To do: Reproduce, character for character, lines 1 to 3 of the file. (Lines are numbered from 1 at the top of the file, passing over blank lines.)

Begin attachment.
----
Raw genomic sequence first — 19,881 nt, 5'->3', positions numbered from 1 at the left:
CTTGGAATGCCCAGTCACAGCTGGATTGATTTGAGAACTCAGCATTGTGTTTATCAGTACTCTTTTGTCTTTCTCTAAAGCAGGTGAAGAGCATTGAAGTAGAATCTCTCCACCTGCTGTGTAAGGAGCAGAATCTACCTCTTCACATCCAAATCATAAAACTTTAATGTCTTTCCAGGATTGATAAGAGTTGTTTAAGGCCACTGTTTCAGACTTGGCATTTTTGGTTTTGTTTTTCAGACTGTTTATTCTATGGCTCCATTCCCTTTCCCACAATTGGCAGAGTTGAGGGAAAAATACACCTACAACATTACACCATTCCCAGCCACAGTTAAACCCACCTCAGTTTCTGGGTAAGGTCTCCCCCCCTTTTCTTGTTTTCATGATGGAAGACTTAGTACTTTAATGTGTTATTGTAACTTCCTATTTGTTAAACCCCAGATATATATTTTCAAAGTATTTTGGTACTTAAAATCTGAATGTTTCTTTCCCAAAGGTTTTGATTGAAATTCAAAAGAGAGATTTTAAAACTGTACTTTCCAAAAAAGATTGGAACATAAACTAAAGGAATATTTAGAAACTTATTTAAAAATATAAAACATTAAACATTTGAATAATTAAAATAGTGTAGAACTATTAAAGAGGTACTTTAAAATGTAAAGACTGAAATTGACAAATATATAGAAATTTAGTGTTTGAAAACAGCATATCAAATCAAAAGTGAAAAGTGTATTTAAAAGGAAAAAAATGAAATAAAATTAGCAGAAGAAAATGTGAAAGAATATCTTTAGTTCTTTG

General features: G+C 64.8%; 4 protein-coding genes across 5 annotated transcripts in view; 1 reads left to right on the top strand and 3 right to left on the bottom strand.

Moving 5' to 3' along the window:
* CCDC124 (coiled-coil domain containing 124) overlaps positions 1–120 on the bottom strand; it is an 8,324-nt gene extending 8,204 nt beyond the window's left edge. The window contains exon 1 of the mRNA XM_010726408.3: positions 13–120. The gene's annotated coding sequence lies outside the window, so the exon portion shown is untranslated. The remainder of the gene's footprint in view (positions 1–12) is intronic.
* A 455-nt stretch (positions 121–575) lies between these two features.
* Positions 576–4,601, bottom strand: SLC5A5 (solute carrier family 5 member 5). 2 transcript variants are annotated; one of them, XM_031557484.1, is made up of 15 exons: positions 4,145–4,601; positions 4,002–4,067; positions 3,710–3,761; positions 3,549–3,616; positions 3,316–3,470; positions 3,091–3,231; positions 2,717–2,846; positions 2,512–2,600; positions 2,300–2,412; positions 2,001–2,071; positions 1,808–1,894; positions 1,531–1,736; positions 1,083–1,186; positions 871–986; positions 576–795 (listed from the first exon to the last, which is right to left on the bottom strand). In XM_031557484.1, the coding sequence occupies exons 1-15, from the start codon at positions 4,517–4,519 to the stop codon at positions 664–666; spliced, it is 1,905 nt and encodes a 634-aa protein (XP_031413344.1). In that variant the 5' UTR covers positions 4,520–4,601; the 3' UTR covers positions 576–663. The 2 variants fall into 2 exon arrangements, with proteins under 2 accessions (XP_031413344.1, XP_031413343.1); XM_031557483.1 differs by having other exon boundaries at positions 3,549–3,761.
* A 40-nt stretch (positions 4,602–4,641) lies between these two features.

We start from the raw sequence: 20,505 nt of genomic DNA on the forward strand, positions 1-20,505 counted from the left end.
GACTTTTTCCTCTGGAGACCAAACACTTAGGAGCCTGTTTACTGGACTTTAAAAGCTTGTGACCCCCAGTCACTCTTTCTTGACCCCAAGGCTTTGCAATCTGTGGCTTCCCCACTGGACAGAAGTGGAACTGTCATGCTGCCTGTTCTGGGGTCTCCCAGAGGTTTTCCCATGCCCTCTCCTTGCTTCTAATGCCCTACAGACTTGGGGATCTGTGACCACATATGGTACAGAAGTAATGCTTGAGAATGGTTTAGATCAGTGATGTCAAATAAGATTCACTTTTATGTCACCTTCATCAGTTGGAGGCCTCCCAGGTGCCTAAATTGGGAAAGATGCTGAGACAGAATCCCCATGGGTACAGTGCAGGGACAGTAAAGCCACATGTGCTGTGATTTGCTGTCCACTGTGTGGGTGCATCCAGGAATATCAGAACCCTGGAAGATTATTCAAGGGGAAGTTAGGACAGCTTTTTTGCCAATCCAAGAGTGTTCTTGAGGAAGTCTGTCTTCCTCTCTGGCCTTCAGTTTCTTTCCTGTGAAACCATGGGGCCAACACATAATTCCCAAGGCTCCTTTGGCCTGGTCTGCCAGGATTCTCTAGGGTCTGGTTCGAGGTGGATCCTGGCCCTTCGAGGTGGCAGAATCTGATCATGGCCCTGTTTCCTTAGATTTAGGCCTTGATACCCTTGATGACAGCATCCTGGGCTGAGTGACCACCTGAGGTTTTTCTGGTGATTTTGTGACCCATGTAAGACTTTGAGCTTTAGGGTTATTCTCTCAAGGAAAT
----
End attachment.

Raw genomic sequence first — 19,881 nt, 5'->3', positions numbered from 1 at the left:
CTTGGAATGCCCAGTCACAGCTGGATTGATTTGAGAACTCAGCATTGTGTTTATCAGTACTCTTTTGTCTTTCTCTAAAGCAGGTGAAGAGCATTGAAGTAGAATCTCTCCACCTGCTGTGTAAGGAGCAGAATCTACCTCTTCACATCCAAATCATAAAACTTTAATGTCTTTCCAGGATTGATAAGAGTTGTTTAAGGCCACTGTTTCAGACTTGGCATTTTTGGTTTTGTTTTTCAGACTGTTTATTCTATGGCTCCATTCCCTTTCCCACAATTGGCAGAGTTGAGGGAAAAATACACCTACAACATTACACCATTCCCAGCCACAGTTAAACCCACCTCAGTTTCTGGGTAAGGTCTCCCCCCCTTTTCTTGTTTTCATGATGGAAGACTTAGTACTTTAATGTGTTATTGTAACTTCCTATTTGTTAAACCCCAGATATATATTTTCAAAGTATTTTGGTACTTAAAATCTGAATGTTTCTTTCCCAAAGGTTTTGATTGAAATTCAAAAGAGAGATTTTAAAACTGTACTTTCCAAAAAAGATTGGAACATAAACTAAAGGAATATTTAGAAACTTATTTAAAAATATAAAACATTAAACATTTGAATAATTAAAATAGTGTAGAACTATTAAAGAGGTACTTTAAAATGTAAAGACTGAAATTGACAAATATATAGAAATTTAGTGTTTGAAAACAGCATATCAAATCAAAAGTGAAAAGTGTATTTAAAAGGAAAAAAATGAAATAAAATTAGCAGAAGAAAATGTGAAAGAATATCTTTAGTTCTTTG

General features: G+C 64.8%; 4 protein-coding genes across 5 annotated transcripts in view; 1 reads left to right on the top strand and 3 right to left on the bottom strand.